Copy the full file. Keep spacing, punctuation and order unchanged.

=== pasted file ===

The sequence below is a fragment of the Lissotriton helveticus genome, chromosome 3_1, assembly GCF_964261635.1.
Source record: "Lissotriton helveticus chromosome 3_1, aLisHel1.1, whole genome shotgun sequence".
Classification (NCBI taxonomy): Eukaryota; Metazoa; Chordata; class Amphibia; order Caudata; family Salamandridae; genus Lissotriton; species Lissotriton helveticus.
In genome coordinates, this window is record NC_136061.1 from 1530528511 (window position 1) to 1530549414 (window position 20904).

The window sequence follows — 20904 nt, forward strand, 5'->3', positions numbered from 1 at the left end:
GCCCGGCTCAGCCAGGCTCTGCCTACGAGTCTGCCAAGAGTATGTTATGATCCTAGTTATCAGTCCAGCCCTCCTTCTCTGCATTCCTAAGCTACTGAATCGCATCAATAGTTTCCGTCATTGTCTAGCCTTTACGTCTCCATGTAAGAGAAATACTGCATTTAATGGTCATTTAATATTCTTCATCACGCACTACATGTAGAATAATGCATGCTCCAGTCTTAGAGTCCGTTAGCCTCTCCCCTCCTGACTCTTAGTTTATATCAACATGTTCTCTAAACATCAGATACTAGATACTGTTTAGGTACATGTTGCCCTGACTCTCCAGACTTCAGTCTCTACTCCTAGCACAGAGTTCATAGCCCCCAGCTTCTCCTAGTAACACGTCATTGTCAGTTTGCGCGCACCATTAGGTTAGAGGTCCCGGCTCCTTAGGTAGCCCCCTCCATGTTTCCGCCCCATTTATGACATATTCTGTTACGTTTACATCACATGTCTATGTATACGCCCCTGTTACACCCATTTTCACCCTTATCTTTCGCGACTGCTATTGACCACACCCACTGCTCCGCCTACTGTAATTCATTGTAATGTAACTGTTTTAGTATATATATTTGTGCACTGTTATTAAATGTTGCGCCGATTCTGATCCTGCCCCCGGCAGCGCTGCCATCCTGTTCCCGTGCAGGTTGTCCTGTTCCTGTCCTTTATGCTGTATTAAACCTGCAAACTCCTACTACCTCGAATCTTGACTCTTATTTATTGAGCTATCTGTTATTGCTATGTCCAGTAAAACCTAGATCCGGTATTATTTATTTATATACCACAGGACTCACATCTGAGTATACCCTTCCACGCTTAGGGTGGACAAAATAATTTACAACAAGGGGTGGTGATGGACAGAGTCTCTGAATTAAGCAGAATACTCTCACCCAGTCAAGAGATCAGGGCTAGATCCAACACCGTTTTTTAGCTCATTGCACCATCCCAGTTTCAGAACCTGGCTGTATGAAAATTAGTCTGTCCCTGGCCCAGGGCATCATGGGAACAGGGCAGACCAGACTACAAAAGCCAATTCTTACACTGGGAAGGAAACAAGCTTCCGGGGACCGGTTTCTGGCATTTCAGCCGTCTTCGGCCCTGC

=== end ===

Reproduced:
The sequence below is a fragment of the Lissotriton helveticus genome, chromosome 3_1, assembly GCF_964261635.1.
Source record: "Lissotriton helveticus chromosome 3_1, aLisHel1.1, whole genome shotgun sequence".
Classification (NCBI taxonomy): Eukaryota; Metazoa; Chordata; class Amphibia; order Caudata; family Salamandridae; genus Lissotriton; species Lissotriton helveticus.
In genome coordinates, this window is record NC_136061.1 from 1530528511 (window position 1) to 1530549414 (window position 20904).

The window sequence follows — 20904 nt, forward strand, 5'->3', positions numbered from 1 at the left end:
GCCCGGCTCAGCCAGGCTCTGCCTACGAGTCTGCCAAGAGTATGTTATGATCCTAGTTATCAGTCCAGCCCTCCTTCTCTGCATTCCTAAGCTACTGAATCGCATCAATAGTTTCCGTCATTGTCTAGCCTTTACGTCTCCATGTAAGAGAAATACTGCATTTAATGGTCATTTAATATTCTTCATCACGCACTACATGTAGAATAATGCATGCTCCAGTCTTAGAGTCCGTTAGCCTCTCCCCTCCTGACTCTTAGTTTATATCAACATGTTCTCTAAACATCAGATACTAGATACTGTTTAGGTACATGTTGCCCTGACTCTCCAGACTTCAGTCTCTACTCCTAGCACAGAGTTCATAGCCCCCAGCTTCTCCTAGTAACACGTCATTGTCAGTTTGCGCGCACCATTAGGTTAGAGGTCCCGGCTCCTTAGGTAGCCCCCTCCATGTTTCCGCCCCATTTATGACATATTCTGTTACGTTTACATCACATGTCTATGTATACGCCCCTGTTACACCCATTTTCACCCTTATCTTTCGCGACTGCTATTGACCACACCCACTGCTCCGCCTACTGTAATTCATTGTAATGTAACTGTTTTAGTATATATATTTGTGCACTGTTATTAAATGTTGCGCCGATTCTGATCCTGCCCCCGGCAGCGCTGCCATCCTGTTCCCGTGCAGGTTGTCCTGTTCCTGTCCTTTATGCTGTATTAAACCTGCAAACTCCTACTACCTCGAATCTTGACTCTTATTTATTGAGCTATCTGTTATTGCTATGTCCAGTAAAACCTAGATCCGGTATTATTTATTTATATACCACAGGACTCACATCTGAGTATACCCTTCCACGCTTAGGGTGGACAAAATAATTTACAACAAGGGGTGGTGATGGACAGAGTCTCTGAATTAAGCAGAATACTCTCACCCAGTCAAGAGATCAGGGCTAGATCCAACACCGTTTTTTAGCTCATTGCACCATCCCAGTTTCAGAACCTGGCTGTATGAAAATTAGTCTGTCCCTGGCCCAGGGCATCATGGGAACAGGGCAGACCAGACTACAAAAGCCAATTCTTACACTGGGAAGGAAACAAGCTTCCGGGGACCGGTTTCTGGCATTTCAGCCGTCTTCGGCCCTGC